Pancake Porkies, Rib-B-Ques and the Broken Food System On Your Kid's School Lunch Menu

I went to have lunch at a Spokane area elementary school with my daughters yesterday. I won't mention the school or the district because my intent is not to pick on the district that I am proud of and passionately support. My intent here is to say that if you question whether our food system is broken, all you need to do is look at your local school's lunch menu to see the crisis in full bloom. Before I get all self-righteous let me say that I went to lunch with two happy meals in tow at the request of my daughters. My hands are as dirty (or should I say greasy) as anyone else.

So I sandwiched myself into a table with a bunch of third graders  and we played with the toys from the Happy Meal. A teacher informed me that toys were not normally allowed in the lunch room but she would let it slide this time. The kids looked at me like I had just survived a close call with the wrath of the lunch room lady. Whew! Almost all the kids around me were eating the school lunch, and my response to seeing the days nutritional offerings was an involuntary, "What is that?!?!" "Pancake Porkies," the child in front of me explained with some enthusiasm. It was pigs in a blanket but not the way I remember them. These had the look of mojo potatoes at a gas station in the middle of nowhere at the end of a day under the heat lamp. Pancake Porkies describes them well. Next to that was a rectangle of fried hash browns. Next to that was a plastic bag of chocolate milk. Next to that was a mini egg and cheese omelette that had the look of a yellow sponge. There was orange juice but most of the kids didn't drink it.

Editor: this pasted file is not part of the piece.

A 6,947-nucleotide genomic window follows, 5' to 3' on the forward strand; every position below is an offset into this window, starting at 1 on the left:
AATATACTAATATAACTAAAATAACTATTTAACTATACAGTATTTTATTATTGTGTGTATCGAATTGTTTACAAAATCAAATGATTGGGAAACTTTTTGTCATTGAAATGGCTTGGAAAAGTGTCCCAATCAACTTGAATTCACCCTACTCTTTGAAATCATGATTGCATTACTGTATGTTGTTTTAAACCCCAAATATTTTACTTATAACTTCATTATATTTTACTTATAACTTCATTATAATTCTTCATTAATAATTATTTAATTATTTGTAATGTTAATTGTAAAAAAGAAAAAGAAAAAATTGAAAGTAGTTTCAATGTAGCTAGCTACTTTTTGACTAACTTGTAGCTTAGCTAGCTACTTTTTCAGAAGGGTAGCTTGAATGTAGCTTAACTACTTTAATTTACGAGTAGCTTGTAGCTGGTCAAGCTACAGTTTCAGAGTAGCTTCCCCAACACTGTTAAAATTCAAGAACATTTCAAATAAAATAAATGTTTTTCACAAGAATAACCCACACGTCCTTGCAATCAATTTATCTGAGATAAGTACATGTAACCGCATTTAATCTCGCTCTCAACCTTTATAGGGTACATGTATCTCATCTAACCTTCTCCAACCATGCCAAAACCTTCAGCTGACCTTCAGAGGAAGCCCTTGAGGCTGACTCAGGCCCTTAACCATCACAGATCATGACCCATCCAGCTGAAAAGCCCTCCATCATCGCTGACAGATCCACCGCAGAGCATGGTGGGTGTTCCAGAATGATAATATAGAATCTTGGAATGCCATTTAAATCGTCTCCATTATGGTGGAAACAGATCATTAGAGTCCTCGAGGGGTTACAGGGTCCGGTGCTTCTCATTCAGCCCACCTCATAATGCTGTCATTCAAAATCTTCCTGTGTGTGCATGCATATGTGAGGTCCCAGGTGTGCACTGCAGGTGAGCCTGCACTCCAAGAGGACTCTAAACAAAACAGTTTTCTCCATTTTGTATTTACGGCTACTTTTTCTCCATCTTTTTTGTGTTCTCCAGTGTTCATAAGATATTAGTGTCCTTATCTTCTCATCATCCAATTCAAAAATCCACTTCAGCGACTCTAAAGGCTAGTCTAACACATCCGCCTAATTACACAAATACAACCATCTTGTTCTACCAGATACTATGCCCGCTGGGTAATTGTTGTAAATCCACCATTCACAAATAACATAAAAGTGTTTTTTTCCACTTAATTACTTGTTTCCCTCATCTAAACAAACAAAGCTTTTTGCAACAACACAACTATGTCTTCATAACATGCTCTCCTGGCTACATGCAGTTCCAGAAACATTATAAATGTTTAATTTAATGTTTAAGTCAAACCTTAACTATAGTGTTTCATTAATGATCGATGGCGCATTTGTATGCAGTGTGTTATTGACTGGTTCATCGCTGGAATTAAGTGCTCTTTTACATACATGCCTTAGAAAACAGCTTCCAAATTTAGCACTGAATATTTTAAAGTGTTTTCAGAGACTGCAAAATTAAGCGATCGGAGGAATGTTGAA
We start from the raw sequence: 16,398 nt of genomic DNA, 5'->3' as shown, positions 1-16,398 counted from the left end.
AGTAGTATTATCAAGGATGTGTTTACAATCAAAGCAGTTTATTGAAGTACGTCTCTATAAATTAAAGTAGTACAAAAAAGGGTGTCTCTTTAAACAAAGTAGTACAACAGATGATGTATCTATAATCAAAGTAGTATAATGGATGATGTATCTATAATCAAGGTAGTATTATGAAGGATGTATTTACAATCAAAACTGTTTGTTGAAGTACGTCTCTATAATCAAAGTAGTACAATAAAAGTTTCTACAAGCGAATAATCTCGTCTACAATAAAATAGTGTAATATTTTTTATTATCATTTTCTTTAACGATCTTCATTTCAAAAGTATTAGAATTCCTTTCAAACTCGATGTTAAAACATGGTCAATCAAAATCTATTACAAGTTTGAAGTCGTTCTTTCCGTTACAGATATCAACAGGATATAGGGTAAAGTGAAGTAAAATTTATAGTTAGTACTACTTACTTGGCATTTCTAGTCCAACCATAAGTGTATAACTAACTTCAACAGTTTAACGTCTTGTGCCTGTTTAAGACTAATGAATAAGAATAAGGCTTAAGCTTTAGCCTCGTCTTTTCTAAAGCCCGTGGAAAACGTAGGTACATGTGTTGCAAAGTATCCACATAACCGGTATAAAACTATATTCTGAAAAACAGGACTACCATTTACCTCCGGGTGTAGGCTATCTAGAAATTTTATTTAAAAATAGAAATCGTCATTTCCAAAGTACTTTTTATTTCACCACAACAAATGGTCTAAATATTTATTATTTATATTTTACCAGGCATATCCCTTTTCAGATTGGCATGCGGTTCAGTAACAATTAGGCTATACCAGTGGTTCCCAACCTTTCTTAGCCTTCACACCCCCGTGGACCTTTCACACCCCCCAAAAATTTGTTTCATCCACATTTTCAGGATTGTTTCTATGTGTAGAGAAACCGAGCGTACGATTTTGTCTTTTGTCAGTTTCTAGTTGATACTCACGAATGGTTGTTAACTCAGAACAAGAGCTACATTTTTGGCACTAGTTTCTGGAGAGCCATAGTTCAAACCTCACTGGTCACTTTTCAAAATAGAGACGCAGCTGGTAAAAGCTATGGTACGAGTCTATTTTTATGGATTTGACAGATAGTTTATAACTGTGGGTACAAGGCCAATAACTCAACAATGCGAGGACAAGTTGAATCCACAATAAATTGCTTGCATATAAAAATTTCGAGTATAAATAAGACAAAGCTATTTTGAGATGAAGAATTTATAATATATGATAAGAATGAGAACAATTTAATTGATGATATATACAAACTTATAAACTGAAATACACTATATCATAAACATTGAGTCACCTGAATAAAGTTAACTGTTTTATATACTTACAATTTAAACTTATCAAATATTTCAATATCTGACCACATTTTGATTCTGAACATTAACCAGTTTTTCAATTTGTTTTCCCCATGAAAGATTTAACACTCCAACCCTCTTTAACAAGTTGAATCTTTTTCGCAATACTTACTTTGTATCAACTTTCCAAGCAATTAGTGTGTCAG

I don't know the nutritional breakdown for that specific meal but here is the daily meal average for the week as reported on the school's menu - 23.3 grams of fat, 1545 mg of sodium, 84 mg cholesterol, 94 grams of carbs. Compare this with the USDA recommends for third graders - 130 total grams of carbs, 2200 milligrams of salt, and fat is measured as a percent of calories and I suspect a large portion of the 700 calories in the meal is from fat. I'm out of my area of expertise but my intuitive sense is that we're poisoning our children with cheap but unhealthy foods, McDonalds Happy Meals included.

Maybe someone with some background in nutrition can chime in here and speak to this.